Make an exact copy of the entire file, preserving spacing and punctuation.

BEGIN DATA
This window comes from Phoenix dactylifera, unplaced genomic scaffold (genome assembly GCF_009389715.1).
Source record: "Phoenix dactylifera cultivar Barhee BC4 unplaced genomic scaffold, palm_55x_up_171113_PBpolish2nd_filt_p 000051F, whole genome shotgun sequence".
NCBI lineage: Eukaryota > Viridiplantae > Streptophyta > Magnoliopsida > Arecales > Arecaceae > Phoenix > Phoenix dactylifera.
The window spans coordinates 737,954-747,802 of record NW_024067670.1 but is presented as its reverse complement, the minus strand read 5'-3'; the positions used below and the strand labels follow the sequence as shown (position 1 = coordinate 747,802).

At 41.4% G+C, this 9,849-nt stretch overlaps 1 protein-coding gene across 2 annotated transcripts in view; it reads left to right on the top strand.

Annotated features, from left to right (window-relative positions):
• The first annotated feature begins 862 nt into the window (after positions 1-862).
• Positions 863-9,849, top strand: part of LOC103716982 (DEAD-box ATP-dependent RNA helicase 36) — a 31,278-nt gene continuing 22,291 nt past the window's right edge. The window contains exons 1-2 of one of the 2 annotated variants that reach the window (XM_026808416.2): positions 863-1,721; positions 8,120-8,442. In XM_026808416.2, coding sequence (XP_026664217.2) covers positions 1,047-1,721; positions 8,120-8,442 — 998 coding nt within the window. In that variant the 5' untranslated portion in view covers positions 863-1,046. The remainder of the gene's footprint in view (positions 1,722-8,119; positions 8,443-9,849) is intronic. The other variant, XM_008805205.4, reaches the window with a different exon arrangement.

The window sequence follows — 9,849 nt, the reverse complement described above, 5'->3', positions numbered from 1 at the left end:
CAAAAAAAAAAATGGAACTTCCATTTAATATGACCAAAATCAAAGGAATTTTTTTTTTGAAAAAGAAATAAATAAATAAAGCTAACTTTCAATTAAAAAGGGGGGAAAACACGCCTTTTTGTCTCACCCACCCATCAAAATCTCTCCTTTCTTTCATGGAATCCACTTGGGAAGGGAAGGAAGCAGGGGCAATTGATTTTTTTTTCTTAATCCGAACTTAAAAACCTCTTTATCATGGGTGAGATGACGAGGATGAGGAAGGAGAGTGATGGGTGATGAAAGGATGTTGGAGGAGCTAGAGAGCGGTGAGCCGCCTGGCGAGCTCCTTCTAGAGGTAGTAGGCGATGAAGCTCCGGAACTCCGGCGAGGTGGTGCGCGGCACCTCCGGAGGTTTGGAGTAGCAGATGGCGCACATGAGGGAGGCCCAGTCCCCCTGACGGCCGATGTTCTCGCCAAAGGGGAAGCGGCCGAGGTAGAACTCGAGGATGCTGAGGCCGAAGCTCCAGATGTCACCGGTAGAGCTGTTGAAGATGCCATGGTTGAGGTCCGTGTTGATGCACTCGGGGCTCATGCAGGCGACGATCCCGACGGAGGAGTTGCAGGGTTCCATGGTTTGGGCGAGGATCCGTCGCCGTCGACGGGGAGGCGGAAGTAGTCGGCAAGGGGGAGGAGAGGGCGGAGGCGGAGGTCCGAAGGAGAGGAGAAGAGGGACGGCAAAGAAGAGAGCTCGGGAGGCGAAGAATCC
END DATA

This window comes from Phoenix dactylifera, unplaced genomic scaffold (genome assembly GCF_009389715.1).
Source record: "Phoenix dactylifera cultivar Barhee BC4 unplaced genomic scaffold, palm_55x_up_171113_PBpolish2nd_filt_p 000051F, whole genome shotgun sequence".
NCBI lineage: Eukaryota > Viridiplantae > Streptophyta > Magnoliopsida > Arecales > Arecaceae > Phoenix > Phoenix dactylifera.
The window spans coordinates 737,954-747,802 of record NW_024067670.1 but is presented as its reverse complement, the minus strand read 5'-3'; the positions used below and the strand labels follow the sequence as shown (position 1 = coordinate 747,802).

At 41.4% G+C, this 9,849-nt stretch overlaps 1 protein-coding gene across 2 annotated transcripts in view; it reads left to right on the top strand.

Annotated features, from left to right (window-relative positions):
• The first annotated feature begins 862 nt into the window (after positions 1-862).
• Positions 863-9,849, top strand: part of LOC103716982 (DEAD-box ATP-dependent RNA helicase 36) — a 31,278-nt gene continuing 22,291 nt past the window's right edge. The window contains exons 1-2 of one of the 2 annotated variants that reach the window (XM_026808416.2): positions 863-1,721; positions 8,120-8,442. In XM_026808416.2, coding sequence (XP_026664217.2) covers positions 1,047-1,721; positions 8,120-8,442 — 998 coding nt within the window. In that variant the 5' untranslated portion in view covers positions 863-1,046. The remainder of the gene's footprint in view (positions 1,722-8,119; positions 8,443-9,849) is intronic. The other variant, XM_008805205.4, reaches the window with a different exon arrangement.

The window sequence follows — 9,849 nt, the reverse complement described above, 5'->3', positions numbered from 1 at the left end:
CAAAAAAAAAAATGGAACTTCCATTTAATATGACCAAAATCAAAGGAATTTTTTTTTTGAAAAAGAAATAAATAAATAAAGCTAACTTTCAATTAAAAAGGGGGGAAAACACGCCTTTTTGTCTCACCCACCCATCAAAATCTCTCCTTTCTTTCATGGAATCCACTTGGGAAGGGAAGGAAGCAGGGGCAATTGATTTTTTTTTCTTAATCCGAACTTAAAAACCTCTTTATCATGGGTGAGATGACGAGGATGAGGAAGGAGAGTGATGGGTGATGAAAGGATGTTGGAGGAGCTAGAGAGCGGTGAGCCGCCTGGCGAGCTCCTTCTAGAGGTAGTAGGCGATGAAGCTCCGGAACTCCGGCGAGGTGGTGCGCGGCACCTCCGGAGGTTTGGAGTAGCAGATGGCGCACATGAGGGAGGCCCAGTCCCCCTGACGGCCGATGTTCTCGCCAAAGGGGAAGCGGCCGAGGTAGAACTCGAGGATGCTGAGGCCGAAGCTCCAGATGTCACCGGTAGAGCTGTTGAAGATGCCATGGTTGAGGTCCGTGTTGATGCACTCGGGGCTCATGCAGGCGACGATCCCGACGGAGGAGTTGCAGGGTTCCATGGTTTGGGCGAGGATCCGTCGCCGTCGACGGGGAGGCGGAAGTAGTCGGCAAGGGGGAGGAGAGGGCGGAGGCGGAGGTCCGAAGGAGAGGAGAAGAGGGACGGCAAAGAAGAGAGCTCGGGAGGCGAAGAATCC